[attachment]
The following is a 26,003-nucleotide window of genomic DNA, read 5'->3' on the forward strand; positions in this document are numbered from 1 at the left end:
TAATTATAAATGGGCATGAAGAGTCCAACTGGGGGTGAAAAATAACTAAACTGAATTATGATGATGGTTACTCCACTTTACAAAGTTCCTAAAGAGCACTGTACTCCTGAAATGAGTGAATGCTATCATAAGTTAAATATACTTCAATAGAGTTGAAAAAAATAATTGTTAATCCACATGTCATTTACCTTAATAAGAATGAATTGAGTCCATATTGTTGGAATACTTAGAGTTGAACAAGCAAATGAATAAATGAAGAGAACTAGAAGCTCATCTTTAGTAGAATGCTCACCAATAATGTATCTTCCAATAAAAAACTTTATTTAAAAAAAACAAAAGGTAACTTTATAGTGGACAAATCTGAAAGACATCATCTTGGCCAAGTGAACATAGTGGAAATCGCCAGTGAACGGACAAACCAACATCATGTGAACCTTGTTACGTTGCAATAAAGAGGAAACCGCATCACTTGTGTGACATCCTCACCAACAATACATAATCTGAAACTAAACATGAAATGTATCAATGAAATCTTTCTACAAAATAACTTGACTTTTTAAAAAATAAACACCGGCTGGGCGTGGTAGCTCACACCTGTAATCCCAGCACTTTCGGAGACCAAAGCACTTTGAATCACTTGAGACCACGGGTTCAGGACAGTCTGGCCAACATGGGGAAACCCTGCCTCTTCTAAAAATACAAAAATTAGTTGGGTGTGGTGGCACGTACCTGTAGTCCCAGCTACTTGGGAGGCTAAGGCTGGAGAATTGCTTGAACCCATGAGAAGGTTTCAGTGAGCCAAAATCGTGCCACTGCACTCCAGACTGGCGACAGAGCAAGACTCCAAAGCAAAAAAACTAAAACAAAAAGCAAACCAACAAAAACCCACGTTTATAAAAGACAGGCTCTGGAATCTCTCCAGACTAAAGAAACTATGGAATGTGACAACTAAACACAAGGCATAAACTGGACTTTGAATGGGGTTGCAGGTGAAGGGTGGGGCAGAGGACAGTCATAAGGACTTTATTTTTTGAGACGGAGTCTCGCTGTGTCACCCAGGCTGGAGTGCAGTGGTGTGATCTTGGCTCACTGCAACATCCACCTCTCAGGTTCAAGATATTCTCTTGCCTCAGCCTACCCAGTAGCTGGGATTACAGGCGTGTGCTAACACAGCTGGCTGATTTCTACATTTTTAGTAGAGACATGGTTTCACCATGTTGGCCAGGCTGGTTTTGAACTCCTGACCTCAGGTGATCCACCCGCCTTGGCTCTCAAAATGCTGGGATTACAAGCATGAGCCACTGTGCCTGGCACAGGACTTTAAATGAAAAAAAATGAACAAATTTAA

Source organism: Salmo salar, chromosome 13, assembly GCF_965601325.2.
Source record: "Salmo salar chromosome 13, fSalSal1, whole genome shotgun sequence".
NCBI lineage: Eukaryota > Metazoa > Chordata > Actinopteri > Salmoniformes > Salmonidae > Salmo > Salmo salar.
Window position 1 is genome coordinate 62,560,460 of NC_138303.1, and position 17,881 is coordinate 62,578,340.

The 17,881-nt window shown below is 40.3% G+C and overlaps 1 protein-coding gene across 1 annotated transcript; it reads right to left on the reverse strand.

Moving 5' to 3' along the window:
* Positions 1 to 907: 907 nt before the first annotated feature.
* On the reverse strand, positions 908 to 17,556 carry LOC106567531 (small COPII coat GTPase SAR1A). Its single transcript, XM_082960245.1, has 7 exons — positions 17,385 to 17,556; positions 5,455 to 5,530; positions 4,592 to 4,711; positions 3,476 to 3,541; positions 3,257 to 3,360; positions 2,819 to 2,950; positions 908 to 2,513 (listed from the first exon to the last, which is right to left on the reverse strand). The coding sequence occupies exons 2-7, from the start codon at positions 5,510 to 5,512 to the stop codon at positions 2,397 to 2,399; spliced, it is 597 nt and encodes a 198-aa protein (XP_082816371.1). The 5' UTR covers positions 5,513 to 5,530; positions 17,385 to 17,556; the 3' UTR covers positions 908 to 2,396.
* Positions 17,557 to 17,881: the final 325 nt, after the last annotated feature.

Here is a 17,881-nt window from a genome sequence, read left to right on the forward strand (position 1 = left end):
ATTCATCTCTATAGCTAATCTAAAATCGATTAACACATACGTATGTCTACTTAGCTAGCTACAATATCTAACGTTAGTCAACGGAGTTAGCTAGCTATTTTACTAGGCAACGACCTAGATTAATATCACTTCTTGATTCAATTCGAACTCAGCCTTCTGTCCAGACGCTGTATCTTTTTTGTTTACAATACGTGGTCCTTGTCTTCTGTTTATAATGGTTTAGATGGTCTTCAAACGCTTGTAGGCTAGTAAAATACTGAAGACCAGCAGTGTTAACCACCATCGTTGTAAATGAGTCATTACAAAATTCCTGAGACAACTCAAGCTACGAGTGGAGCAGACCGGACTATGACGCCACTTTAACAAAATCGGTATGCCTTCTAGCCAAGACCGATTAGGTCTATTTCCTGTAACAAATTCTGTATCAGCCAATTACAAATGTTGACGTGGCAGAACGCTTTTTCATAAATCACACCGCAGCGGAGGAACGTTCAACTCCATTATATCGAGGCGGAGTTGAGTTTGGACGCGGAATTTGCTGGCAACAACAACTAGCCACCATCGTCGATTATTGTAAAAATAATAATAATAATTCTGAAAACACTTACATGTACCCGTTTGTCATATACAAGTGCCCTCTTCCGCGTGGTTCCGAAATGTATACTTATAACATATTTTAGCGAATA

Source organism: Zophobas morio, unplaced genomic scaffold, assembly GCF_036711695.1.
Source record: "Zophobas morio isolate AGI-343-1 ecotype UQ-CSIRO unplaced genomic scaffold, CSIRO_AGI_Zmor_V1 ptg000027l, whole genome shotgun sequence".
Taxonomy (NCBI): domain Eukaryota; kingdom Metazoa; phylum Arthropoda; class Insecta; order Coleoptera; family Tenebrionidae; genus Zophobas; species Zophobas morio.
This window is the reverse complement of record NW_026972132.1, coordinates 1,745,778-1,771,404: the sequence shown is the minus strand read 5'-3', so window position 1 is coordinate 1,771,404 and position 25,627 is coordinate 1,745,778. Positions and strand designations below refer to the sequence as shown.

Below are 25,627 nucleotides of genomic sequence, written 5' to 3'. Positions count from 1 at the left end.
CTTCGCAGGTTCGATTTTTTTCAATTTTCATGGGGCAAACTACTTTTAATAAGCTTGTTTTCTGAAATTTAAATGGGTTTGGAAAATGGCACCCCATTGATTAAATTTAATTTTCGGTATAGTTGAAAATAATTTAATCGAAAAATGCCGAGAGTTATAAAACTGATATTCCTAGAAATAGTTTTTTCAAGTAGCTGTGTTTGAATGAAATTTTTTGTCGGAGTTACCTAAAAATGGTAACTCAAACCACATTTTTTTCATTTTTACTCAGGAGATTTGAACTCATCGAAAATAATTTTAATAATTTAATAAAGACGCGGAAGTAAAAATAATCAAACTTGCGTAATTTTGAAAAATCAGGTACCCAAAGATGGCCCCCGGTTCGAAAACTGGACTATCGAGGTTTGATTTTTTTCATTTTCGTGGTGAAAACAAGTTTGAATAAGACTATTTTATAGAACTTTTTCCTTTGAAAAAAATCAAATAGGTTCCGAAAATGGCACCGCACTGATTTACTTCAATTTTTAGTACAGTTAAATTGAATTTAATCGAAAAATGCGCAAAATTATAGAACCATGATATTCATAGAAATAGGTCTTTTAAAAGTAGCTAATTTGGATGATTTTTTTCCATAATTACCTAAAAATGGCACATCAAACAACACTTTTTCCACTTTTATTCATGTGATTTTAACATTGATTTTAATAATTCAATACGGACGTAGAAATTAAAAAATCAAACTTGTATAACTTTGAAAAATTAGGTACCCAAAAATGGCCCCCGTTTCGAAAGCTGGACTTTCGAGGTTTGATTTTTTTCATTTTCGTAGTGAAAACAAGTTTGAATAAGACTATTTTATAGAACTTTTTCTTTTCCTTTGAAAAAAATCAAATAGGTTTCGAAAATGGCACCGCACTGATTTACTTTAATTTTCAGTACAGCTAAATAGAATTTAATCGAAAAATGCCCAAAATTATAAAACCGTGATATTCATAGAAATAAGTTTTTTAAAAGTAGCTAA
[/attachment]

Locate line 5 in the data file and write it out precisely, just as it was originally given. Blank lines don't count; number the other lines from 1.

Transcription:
NCBI lineage: Eukaryota > Metazoa > Chordata > Actinopteri > Salmoniformes > Salmonidae > Salmo > Salmo salar.